You can only control so many parameters in your life so you do have to be flexible in order to reach your goals. Sure, it may take longer and cost more than you anticipated. It’s important to realize that we are lucky to be in a position to be able to take a hit like this, and that comes from having good financial planning skills previously. I just keep telling myself that it is a marathon and not a sprint. Even though it may not go 100% as planned, it will eventually happen as long as we stay on the path.

Pandemic Positives: lunch at home

Mr. Tucker has worked from home since the kids were little and back then I was a stay-at-home-parent. It used to be that I would take the kids to the YMCA when they were young, stick them in daycare for a couple of hours & then I would be able to work out and shower. Afterwards, I would take them to a drop in for pre-kindergarten kids that was run by the school board. All of this excitement and then we’d be home by noon where I would make lunch for everyone and then put the kids down for naptime.

Of course, when Sprout was around two I went back to work during the winter months. Bean was in kindergarten and Sprout went to a combo of nursery school/daycare until she hit kindergarten. So lunches together at home went to packed lunches* for the three of us while Mr. Tucker now made his own lunch. By the time they were 6 & 8 I was back at work all year round and that meant that brown back lunch was pretty much an every day thing.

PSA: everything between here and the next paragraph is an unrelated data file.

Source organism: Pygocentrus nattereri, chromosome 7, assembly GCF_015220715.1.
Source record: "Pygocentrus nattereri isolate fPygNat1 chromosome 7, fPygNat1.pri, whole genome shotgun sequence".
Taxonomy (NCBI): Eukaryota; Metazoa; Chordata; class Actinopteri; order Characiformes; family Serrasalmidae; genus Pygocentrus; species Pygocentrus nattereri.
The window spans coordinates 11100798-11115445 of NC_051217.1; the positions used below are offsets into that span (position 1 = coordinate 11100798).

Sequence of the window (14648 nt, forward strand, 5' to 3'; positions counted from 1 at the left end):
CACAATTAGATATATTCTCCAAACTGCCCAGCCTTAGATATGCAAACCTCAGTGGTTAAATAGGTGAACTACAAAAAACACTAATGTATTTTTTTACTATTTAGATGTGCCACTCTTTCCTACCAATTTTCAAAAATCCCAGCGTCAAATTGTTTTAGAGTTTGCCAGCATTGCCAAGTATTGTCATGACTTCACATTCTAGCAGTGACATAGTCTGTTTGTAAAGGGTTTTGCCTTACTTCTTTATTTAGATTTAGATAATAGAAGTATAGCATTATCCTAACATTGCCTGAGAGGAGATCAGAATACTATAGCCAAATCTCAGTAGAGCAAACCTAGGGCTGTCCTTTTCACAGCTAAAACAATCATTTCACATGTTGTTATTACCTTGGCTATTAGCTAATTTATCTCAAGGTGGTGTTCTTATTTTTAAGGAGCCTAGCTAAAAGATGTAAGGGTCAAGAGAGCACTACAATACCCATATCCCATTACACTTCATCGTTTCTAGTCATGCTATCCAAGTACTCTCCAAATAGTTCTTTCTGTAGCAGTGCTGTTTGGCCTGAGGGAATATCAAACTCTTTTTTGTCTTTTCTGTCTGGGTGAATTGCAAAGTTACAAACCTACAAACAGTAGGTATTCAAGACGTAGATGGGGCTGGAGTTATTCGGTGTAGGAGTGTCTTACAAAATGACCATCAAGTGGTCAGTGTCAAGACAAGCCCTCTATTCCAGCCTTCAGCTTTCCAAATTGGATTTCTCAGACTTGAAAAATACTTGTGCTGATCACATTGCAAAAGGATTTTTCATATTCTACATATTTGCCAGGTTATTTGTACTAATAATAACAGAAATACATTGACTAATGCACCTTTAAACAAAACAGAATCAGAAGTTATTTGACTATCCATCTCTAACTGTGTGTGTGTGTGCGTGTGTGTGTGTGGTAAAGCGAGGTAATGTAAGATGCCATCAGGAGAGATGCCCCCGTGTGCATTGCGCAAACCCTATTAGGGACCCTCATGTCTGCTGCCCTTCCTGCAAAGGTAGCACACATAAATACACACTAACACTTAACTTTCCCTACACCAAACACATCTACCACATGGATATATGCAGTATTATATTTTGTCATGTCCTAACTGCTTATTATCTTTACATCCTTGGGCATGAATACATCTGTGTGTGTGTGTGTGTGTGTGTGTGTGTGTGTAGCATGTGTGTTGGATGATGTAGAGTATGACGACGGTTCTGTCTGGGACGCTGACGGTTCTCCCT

One of the things that has been really great during the pandemic is home cooked lunches together every day. Sure, more often than not it is leftovers or soup & grilled cheese but it’s a nice change from what we used to do. I make the kids head out for a walk every day at lunch (rain or shine – and cold or snow) and while they are out, I whip up their lunch. Of course, at 10 & 12 they are more than capable of making their own food but I find it’s something I enjoy. When they come in we all sit at the table and chat while we eat.

Honestly, it’s just nice to break up the day this way. I want them to get a change of scenery (as small as it is) and have some structure instead of just sitting at their desks or staying inside all of the time. It’s also nice to have a mid-day chat to gauge how things are going at school. It reminds me of those busy days when I was mobile and the kids were young and how much time we used to spend together. It’s pretty nice.

Next year (vaccine willing) the Bean will be heading into a new school for her second year of junior high and will probably want more control over her lunches. The Sprout will also be heading into her last year of elementary school and it will be her last year as one of the oldest kids in the school. Teenagehood is approaching fast here and so even if everything has gone to hell in a handbasket in 2020 (and 2021 doesn’t look that great either) at least we do have a year of homecooked lunches together to look back on.